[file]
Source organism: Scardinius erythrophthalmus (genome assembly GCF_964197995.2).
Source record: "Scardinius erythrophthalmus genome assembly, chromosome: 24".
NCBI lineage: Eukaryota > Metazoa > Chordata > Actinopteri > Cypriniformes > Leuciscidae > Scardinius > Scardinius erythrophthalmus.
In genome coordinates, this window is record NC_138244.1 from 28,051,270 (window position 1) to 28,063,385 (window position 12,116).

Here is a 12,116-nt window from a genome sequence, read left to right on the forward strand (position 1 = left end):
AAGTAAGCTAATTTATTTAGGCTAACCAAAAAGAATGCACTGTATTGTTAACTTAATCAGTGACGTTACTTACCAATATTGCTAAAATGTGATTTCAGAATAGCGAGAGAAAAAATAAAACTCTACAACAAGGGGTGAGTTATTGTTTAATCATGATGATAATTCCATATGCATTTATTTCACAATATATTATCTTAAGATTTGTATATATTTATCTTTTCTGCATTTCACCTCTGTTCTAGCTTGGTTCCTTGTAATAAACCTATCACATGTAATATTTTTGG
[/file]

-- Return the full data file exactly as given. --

Source organism: Scardinius erythrophthalmus (genome assembly GCF_964197995.2).
Source record: "Scardinius erythrophthalmus genome assembly, chromosome: 24".
NCBI lineage: Eukaryota > Metazoa > Chordata > Actinopteri > Cypriniformes > Leuciscidae > Scardinius > Scardinius erythrophthalmus.
In genome coordinates, this window is record NC_138244.1 from 28,051,270 (window position 1) to 28,063,385 (window position 12,116).

Here is a 12,116-nt window from a genome sequence, read left to right on the forward strand (position 1 = left end):
AAGTAAGCTAATTTATTTAGGCTAACCAAAAAGAATGCACTGTATTGTTAACTTAATCAGTGACGTTACTTACCAATATTGCTAAAATGTGATTTCAGAATAGCGAGAGAAAAAATAAAACTCTACAACAAGGGGTGAGTTATTGTTTAATCATGATGATAATTCCATATGCATTTATTTCACAATATATTATCTTAAGATTTGTATATATTTATCTTTTCTGCATTTCACCTCTGTTCTAGCTTGGTTCCTTGTAATAAACCTATCACATGTAATATTTTTGG